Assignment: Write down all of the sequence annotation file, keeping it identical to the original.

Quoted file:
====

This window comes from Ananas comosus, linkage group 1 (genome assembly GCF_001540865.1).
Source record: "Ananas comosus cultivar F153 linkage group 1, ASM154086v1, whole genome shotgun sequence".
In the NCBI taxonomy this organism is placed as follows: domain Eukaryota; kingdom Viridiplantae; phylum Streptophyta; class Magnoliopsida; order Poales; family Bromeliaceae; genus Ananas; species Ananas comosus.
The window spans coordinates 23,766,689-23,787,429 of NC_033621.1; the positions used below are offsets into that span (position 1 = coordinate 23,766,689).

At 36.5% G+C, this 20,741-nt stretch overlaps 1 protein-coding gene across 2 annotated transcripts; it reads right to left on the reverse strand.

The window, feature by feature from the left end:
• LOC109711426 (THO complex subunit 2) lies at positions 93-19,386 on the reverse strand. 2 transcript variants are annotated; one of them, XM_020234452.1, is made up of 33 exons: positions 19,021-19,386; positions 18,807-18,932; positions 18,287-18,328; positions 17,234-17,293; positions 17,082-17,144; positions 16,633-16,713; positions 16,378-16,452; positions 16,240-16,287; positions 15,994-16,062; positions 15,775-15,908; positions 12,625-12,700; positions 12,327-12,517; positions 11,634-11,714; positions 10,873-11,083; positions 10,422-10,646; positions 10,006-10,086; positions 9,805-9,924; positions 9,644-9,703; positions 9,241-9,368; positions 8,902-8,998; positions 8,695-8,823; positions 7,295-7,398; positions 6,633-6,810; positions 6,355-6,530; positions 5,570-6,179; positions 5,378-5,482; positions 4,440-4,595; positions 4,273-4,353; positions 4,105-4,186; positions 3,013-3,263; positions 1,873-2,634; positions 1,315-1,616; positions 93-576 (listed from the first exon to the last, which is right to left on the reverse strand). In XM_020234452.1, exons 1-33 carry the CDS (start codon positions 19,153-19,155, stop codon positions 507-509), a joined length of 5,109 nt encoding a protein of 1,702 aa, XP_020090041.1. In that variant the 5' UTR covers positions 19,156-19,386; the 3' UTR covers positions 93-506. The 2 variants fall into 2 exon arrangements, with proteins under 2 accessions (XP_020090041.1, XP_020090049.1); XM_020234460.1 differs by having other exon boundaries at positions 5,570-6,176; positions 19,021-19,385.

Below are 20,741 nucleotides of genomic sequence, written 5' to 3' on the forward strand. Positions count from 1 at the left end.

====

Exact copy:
This window comes from Ananas comosus, linkage group 1 (genome assembly GCF_001540865.1).
Source record: "Ananas comosus cultivar F153 linkage group 1, ASM154086v1, whole genome shotgun sequence".
In the NCBI taxonomy this organism is placed as follows: domain Eukaryota; kingdom Viridiplantae; phylum Streptophyta; class Magnoliopsida; order Poales; family Bromeliaceae; genus Ananas; species Ananas comosus.
The window spans coordinates 23,766,689-23,787,429 of NC_033621.1; the positions used below are offsets into that span (position 1 = coordinate 23,766,689).

At 36.5% G+C, this 20,741-nt stretch overlaps 1 protein-coding gene across 2 annotated transcripts; it reads right to left on the reverse strand.

The window, feature by feature from the left end:
• LOC109711426 (THO complex subunit 2) lies at positions 93-19,386 on the reverse strand. 2 transcript variants are annotated; one of them, XM_020234452.1, is made up of 33 exons: positions 19,021-19,386; positions 18,807-18,932; positions 18,287-18,328; positions 17,234-17,293; positions 17,082-17,144; positions 16,633-16,713; positions 16,378-16,452; positions 16,240-16,287; positions 15,994-16,062; positions 15,775-15,908; positions 12,625-12,700; positions 12,327-12,517; positions 11,634-11,714; positions 10,873-11,083; positions 10,422-10,646; positions 10,006-10,086; positions 9,805-9,924; positions 9,644-9,703; positions 9,241-9,368; positions 8,902-8,998; positions 8,695-8,823; positions 7,295-7,398; positions 6,633-6,810; positions 6,355-6,530; positions 5,570-6,179; positions 5,378-5,482; positions 4,440-4,595; positions 4,273-4,353; positions 4,105-4,186; positions 3,013-3,263; positions 1,873-2,634; positions 1,315-1,616; positions 93-576 (listed from the first exon to the last, which is right to left on the reverse strand). In XM_020234452.1, exons 1-33 carry the CDS (start codon positions 19,153-19,155, stop codon positions 507-509), a joined length of 5,109 nt encoding a protein of 1,702 aa, XP_020090041.1. In that variant the 5' UTR covers positions 19,156-19,386; the 3' UTR covers positions 93-506. The 2 variants fall into 2 exon arrangements, with proteins under 2 accessions (XP_020090041.1, XP_020090049.1); XM_020234460.1 differs by having other exon boundaries at positions 5,570-6,176; positions 19,021-19,385.

Below are 20,741 nucleotides of genomic sequence, written 5' to 3' on the forward strand. Positions count from 1 at the left end.